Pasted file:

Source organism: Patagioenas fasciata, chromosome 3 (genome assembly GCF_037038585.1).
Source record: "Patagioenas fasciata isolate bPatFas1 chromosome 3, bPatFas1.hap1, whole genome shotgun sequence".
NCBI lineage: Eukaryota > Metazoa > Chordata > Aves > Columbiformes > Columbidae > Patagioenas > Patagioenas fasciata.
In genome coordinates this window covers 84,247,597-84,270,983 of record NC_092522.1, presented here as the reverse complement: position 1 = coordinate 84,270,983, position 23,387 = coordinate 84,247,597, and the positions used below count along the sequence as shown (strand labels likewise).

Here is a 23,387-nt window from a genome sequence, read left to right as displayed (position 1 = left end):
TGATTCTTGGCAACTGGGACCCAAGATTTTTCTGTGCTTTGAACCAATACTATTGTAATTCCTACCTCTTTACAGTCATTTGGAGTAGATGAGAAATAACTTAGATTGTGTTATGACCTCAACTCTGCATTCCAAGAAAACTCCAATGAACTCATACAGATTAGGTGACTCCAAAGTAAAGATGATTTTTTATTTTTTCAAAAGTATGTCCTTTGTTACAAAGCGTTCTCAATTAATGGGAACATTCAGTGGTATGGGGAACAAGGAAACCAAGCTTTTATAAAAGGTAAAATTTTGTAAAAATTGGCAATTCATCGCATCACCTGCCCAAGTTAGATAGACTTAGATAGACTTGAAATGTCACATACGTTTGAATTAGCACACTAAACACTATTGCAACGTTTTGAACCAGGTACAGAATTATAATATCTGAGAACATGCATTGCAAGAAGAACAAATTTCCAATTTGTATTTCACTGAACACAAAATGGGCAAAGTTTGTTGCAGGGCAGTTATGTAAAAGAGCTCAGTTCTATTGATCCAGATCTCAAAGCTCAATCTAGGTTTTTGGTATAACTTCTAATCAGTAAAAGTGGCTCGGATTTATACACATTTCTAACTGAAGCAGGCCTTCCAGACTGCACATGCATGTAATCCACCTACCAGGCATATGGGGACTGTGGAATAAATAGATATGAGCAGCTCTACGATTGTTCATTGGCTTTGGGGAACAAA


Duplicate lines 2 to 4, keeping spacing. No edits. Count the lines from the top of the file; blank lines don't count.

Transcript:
Source record: "Patagioenas fasciata isolate bPatFas1 chromosome 3, bPatFas1.hap1, whole genome shotgun sequence".
NCBI lineage: Eukaryota > Metazoa > Chordata > Aves > Columbiformes > Columbidae > Patagioenas > Patagioenas fasciata.
In genome coordinates this window covers 84,247,597-84,270,983 of record NC_092522.1, presented here as the reverse complement: position 1 = coordinate 84,270,983, position 23,387 = coordinate 84,247,597, and the positions used below count along the sequence as shown (strand labels likewise).